• Also, can you show how to deal with actions? In some ways, it seems that you do not need/prefer them anymore, as you use the cell.update method directly, and they are hardly mentioned throughout your documentation. However, I often do prefer actions so I do not duplicate code.
    -- The example does already use actions (loginActions, dataActions), so not sure if you meant something else?

TypeScript support page:

  • Really nice work that you managed to get the typings correct, especially also for the nested components.
    -- Thanks!

  • Perhaps add the nested components example (previous page), but now using TS.

  • Alternatively, but that is quite a bit of extra work, you could create two entry points at the top level, one for JS and one for TS users, so a TS user will see all the examples using TS.
    -- Agreed. Hopefully I can make a fully-TS version of the docs, which would include the nested components example.

  • The link to the TypeScript API documentation should perhaps be updated to types | meiosis-setup. And it may make sense to add it to the contents too, since also JS programmers can benefit from it.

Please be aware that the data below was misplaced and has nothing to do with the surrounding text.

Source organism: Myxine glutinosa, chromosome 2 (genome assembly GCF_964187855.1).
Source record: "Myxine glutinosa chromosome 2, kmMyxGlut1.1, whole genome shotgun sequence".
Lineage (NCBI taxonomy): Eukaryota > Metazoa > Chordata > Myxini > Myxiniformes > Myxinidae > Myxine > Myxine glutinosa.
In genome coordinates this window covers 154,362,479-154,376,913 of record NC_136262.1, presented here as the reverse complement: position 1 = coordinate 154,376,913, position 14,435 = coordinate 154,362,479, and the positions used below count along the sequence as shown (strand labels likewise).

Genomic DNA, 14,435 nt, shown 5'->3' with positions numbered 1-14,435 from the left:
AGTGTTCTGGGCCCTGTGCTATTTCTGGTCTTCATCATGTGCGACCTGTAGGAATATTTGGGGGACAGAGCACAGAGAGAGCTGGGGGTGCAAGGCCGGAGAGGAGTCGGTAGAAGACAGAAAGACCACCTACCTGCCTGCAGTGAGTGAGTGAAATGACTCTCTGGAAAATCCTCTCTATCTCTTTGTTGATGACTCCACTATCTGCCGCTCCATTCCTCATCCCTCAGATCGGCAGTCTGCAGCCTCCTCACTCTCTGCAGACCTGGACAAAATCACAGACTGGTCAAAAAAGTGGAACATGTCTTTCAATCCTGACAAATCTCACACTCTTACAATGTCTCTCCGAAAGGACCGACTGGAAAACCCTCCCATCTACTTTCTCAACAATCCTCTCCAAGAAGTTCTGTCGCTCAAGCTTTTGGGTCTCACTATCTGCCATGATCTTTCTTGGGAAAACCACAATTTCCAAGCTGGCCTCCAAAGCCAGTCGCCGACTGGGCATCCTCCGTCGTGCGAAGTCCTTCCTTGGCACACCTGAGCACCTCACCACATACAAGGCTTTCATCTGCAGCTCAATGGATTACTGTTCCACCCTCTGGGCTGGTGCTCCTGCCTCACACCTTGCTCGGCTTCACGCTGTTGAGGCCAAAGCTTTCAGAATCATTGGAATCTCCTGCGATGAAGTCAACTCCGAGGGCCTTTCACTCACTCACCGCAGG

-- Yes, great suggestion!

Stream implementation page:

  • Perhaps add a reason why you would want to change the stream implementation. Is it because you are already using it somewhere else in your code?
    -- I included this only because it is possible. But you're right, there isn't much reason to do it, so I will remove it.

  • In case I do want to use a stream implementation in my code, how could I import and use your simple-stream implementation in my (TS) code?
    -- Great point, I will add a section explaining this.

Thanks again! I will post back when I have updated the docs.

Erik Vullings
@erikvullings
@barneycarroll thanks for the example! But shouldn't the async be before the (cell) instead?
Barney Carroll
@barneycarroll
Oops you’re right! I thought it was a fat function method 😅
‘Asyncifying’ that services code would look like this:
const service = {
  run: (cell) => {
    if (cell.state.data === undefined) {
      loadData().then(data => {
        cell.update({ data });
      })
    }
  }
}

// 👆 Before & after 👇

const service = {
  run: async (cell) => {
    if (cell.state.data === undefined) {
      cell.update({ data: await loadData() });
    }
  }
}
Erik Vullings
@erikvullings
@foxdonut thanks for your feedback - give me a heads-up when the new version is ready and I'll go through it again.
Fred Daoud
@foxdonut
@barneycarroll thanks!
@erikvullings awesome, will do. thanks!
Erik Vullings
@erikvullings
@barneycarroll yep, that would do it! Thanks for updating the example.